The most popular methods for learning Ruby on Rails today all place testing front and center. The Ruby on Rails Tutorial incorporates sections on testing in almost every chapter as does Agile Web Development with Rails 4. Other popular Rails books concentrate most of their testing material in one or two chapters, but I don’t know of any important teaching resource that ignores it entirely.
But even though a culture of testing runs deep within the community and is the modus operandi in most large Rails shops, certain essential concepts that remain elusive to many. Take the differences between the types of tests usually found in Rails applications as an example. Most programmers can clearly explain the differences between model and controller tests, but ask about controller tests versus integration tests, and you’ll probably get a mixture of confusion and shrugs.
Given recent changes to controller tests and the ways that Rails apps themselves are changing, testing higher in the application stack is becoming more important than before. In this post, I’ll outline three different types of automated tests that Rails developers can use to exercise their applications’ upper layers. I’ll explain the differences between these types of tests, outline the situations when each can and should be used, and finally share with you the scheme that I use when testing my own applications.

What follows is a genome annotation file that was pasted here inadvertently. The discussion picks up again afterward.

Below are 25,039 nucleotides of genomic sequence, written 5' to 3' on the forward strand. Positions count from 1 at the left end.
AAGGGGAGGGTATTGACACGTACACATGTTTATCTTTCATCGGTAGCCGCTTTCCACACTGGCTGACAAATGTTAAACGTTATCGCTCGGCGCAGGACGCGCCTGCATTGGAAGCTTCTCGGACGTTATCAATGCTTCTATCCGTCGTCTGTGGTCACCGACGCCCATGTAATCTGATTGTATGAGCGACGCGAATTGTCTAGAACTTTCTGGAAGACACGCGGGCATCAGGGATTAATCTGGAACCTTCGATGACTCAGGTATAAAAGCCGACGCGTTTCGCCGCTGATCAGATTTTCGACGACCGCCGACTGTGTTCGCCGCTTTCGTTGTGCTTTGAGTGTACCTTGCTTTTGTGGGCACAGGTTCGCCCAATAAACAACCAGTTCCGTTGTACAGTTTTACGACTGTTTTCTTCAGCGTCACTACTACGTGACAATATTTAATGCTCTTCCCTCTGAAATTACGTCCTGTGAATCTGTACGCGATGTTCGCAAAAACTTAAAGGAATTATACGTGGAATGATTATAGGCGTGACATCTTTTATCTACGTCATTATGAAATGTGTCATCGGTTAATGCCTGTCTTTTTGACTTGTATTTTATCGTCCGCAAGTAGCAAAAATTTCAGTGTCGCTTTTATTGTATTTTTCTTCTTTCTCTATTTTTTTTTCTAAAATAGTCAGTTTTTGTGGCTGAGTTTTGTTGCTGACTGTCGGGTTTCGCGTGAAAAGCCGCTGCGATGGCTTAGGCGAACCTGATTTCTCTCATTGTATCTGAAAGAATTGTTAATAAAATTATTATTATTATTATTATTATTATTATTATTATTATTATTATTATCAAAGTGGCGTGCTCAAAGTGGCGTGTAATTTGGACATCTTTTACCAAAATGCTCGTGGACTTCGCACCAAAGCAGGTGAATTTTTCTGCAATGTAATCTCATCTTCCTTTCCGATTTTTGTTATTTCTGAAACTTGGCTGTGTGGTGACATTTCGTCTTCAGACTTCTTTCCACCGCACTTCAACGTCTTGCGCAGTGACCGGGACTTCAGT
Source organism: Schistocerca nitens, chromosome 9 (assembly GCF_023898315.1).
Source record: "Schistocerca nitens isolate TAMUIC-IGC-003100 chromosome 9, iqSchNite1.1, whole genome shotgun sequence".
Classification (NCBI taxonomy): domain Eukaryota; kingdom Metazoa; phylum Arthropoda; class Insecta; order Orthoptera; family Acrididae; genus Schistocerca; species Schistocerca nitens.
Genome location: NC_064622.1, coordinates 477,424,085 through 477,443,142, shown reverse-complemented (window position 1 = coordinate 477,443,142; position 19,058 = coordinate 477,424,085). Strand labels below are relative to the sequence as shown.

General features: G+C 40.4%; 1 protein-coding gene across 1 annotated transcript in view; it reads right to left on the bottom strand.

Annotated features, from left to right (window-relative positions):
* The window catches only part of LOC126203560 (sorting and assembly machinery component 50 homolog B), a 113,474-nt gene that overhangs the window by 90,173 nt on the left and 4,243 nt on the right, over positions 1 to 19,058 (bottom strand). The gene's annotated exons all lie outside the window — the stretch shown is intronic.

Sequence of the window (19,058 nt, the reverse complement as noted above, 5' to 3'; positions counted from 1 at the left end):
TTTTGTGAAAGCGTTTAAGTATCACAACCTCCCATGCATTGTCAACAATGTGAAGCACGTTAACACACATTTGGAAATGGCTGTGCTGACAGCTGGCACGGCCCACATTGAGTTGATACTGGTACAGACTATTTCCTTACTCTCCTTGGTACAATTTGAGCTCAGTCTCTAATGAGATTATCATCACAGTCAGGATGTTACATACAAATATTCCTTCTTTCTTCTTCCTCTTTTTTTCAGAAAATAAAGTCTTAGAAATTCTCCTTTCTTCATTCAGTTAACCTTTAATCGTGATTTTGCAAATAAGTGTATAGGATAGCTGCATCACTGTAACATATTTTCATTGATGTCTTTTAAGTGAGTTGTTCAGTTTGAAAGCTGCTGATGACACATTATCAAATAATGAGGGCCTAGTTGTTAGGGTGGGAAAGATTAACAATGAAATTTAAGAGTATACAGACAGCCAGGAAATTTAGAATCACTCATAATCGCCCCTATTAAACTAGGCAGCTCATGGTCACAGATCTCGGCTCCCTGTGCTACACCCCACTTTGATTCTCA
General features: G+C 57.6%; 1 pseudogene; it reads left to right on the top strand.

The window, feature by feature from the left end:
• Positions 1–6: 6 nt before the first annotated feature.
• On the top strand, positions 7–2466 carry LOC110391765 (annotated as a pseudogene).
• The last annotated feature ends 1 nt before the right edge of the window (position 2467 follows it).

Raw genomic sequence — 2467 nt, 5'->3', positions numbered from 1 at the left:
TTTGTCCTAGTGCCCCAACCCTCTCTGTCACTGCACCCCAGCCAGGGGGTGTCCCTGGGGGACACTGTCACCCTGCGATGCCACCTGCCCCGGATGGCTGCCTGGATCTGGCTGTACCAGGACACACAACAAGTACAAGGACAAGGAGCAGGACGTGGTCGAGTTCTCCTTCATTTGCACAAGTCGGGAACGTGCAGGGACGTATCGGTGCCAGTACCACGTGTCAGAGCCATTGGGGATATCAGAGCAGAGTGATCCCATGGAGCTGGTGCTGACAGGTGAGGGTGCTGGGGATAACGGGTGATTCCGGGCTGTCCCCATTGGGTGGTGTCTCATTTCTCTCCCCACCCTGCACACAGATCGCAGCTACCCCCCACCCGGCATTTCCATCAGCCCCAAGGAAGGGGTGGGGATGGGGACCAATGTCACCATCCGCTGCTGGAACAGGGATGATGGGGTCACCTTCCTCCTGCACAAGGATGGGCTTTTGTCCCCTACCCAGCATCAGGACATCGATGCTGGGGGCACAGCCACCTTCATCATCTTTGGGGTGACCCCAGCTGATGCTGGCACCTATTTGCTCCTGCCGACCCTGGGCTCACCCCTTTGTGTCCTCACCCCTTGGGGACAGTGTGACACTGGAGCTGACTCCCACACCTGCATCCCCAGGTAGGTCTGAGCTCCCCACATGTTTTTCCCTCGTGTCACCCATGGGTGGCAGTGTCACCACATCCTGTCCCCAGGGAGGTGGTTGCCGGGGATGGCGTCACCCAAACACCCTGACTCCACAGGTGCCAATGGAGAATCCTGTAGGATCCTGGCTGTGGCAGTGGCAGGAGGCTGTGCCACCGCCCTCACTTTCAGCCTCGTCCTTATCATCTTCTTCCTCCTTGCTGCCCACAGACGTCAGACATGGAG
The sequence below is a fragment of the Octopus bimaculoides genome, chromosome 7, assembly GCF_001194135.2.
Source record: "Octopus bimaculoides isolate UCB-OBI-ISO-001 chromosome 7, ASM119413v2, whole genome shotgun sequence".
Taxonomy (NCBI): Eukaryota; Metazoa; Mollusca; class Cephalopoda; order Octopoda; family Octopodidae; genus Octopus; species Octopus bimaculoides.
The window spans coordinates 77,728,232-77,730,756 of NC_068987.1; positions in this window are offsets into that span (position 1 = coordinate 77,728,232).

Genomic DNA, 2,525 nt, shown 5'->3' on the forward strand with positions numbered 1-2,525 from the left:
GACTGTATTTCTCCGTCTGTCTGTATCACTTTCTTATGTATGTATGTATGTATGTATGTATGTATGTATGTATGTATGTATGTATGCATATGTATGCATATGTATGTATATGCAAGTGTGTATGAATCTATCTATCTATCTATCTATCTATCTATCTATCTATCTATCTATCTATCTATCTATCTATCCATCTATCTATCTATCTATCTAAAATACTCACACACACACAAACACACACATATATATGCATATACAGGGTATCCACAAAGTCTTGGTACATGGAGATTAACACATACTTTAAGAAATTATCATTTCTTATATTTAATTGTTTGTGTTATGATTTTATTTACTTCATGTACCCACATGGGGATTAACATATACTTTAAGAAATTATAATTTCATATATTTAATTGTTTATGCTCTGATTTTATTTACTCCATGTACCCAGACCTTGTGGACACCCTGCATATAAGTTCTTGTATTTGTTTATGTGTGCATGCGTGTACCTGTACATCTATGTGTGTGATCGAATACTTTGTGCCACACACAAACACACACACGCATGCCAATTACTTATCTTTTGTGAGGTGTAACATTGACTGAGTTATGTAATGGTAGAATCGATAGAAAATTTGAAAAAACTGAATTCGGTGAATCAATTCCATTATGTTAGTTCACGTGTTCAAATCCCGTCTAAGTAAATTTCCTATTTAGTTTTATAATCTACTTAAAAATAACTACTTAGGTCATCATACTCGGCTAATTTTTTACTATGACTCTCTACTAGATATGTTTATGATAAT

Controller tests are well understood because they are standard Rails tests and are pretty much what they sound like - tests to exercise your controller classes - though you might hear some Rails old-timers referring to them by their former name: functional tests. The new terminology is less ambiguous though, and so it’s a better fit for what these tests are and do.
Every controller test case file maps to a single Rails controller, and every test method exercises a single scenario for a specific action. Suppose we have an application with a
UserSessionsController class that includes a login action for authentication. By default, Rails places a
UserSessionsControllerTest file in
test/controllers when the boilerplate controller is generated, and to that, we can add test methods for:
- Logging in with a good username and password